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Pesticides and fertilizers to be reduced and managed

Council passes bill to decrease chemicals used on county property

Skaters gather at the Pukalani Skate Park in October. Concerned about impacts to the public and the environment, the Maui County Council passed a bill on Tuesday would reduce and manage the pesticides and fertilizers used on county property. The Maui News / MATTHEW THAYER photo

A bill that would reduce and manage pesticides and fertilizers used on county property, including parks used for youth sports, was approved on second and final reading Tuesday by the Maui County Council.

The council voted 8-0, with Council Member Tasha Kama excused, to approve the bill that would determine the categories of pesticide and fertilizers allowed or prohibited for use on county property.

“This shows that we are very responsible stewards for our keiki, kupuna and the kai,” said Council Member Shane Sinenci, who introduced the bill.

Chairwoman Alice Lee pointed out that the county and the Department of Parks and Recreation have already been taking steps to reduce pesticides and fertilizers when it replaced its Bermuda grass at the Waiehu Municipal Golf Course years ago with seashore paspalum grass, which does well near the ocean.

“It was a lot of money, a lot of work, (but) as a result, very little herbicides are used,” said Lee, who is also an avid golfer.

A soccer field at Central Maui Regional Park is shown in November. A new bill passed by the council will regulate pesticides and fertilizers used at county facilities. The Maui News / MELISSA TANJI photo

But she added that it will take a little more time to work it out so that no herbicides are used in the future at the course.

While the ordinance will take effect one year after its approval for most county properties, the law will take effect in three years for the Waiehu golf course and in two years for the War Memorial Stadium Complex and Ichiro “Iron” Maehara Baseball Stadium, according to the bill.

In a previous council committee meeting, the county’s parks department said it is in support of working toward eliminating hazardous substances and using organic alternatives on golf courses, fields and public parks. Beach parks are not treated with chemicals. Officials said that only about 10 percent of the 3,000 acres managed by the department is currently sprayed, mainly the high-intensity playing fields.

Agencies may apply for a waiver from the new law if needed prior to the use of a prohibited pesticide or fertilizer. Information needed for the waiver will include planned use, purpose of the request, location, costs, environmental conditions and other details.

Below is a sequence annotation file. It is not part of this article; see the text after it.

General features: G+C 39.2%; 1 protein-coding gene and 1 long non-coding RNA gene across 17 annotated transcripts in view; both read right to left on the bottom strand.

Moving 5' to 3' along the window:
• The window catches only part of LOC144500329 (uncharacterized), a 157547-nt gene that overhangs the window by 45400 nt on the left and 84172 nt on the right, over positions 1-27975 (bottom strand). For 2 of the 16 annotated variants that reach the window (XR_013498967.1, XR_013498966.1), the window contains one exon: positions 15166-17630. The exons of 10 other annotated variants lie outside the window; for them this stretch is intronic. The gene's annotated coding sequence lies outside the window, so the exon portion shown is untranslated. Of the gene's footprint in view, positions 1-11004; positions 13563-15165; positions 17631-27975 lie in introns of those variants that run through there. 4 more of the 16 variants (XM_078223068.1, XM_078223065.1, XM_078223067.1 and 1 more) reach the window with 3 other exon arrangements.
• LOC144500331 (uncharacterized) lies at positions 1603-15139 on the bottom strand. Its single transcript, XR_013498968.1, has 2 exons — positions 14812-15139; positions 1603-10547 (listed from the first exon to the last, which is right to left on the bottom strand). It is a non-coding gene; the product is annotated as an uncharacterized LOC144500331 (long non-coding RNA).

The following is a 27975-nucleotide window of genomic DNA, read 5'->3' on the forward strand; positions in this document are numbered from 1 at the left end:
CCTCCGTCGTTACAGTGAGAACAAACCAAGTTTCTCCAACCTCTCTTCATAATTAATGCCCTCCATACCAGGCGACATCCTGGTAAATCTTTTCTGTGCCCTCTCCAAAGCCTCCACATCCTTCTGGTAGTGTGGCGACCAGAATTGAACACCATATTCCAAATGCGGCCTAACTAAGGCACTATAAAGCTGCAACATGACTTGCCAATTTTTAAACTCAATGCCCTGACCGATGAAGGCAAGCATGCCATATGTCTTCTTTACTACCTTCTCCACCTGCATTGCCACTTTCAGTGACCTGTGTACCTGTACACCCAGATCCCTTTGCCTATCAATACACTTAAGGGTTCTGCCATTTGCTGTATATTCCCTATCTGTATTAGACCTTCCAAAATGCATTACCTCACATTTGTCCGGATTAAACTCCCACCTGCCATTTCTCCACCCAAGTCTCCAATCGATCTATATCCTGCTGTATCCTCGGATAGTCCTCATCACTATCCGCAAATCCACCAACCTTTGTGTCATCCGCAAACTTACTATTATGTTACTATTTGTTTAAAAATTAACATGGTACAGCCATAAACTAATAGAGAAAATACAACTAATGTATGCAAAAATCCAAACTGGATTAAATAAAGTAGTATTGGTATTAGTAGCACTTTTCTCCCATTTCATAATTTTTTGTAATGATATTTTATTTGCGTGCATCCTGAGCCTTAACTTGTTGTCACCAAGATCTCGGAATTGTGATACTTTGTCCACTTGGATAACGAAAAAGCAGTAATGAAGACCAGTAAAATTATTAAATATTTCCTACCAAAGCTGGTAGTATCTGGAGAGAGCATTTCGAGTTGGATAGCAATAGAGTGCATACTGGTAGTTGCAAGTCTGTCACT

The law would not apply to property managed by the state or private owners, county agricultural parks or county property used for agricultural purposes.

Testifiers in committee and at the full council meeting Tuesday expressed concerns over the impacts of pesticides and synthetic fertilizers to the environment, including marine life. Others worried about youth playing and participating in sports at the parks.

“It’s about the parks. This is about the kids. We got to make it safe,” West Maui youth coach Junya Nakoa said Tuesday.

Nakoa, who has experience with pesticides at a former job, said he knows when they are sprayed on playing fields, so he doesn’t allow his youth teams to do pushups or situps that day.

Soccer coach Thomas Creagh noted how he went to Keopuolani Park recently for soccer practice and noticed a sign on a bottom field saying “do not enter herbicides were sprayed.”

For him, that is a “clear indication” that what has been sprayed there is “not the healthiest thing for kids.”

He said he supports the bill and noted that other municipalities across the nation have also instituted similar measures for their parks.

In other council matters Tuesday, members approved a bill on first reading that would exempt owners of portions of real property designated as kuleana land or Kuleana Act government grant land from paying real property taxes, delinquent taxes and penalties under certain conditions.

In 1850, the Kuleana Act granted fee simple title to commoners and allowed them to make claims for the land that they occupied and improved.

According to a council committee report, a representative from the Office of Hawaiian Affairs said the legislation is necessary, as individuals with parcels classified as kuleana land have been able to seek tax relief from the county. Meanwhile, those who purchased government lands in accordance with the Kuleana Act, but whose parcels are not classified as such, have been subjected to increased property taxes.

The lack of tax relief has caused some lineal descendants to lose title to their ancestral lands, the official said.

The bill will allow for retroactive application of the exemption for assessment years 2010 though 2031, according to council documents.

* Melissa Tanji can be reached at mtanji@mauinews.com.

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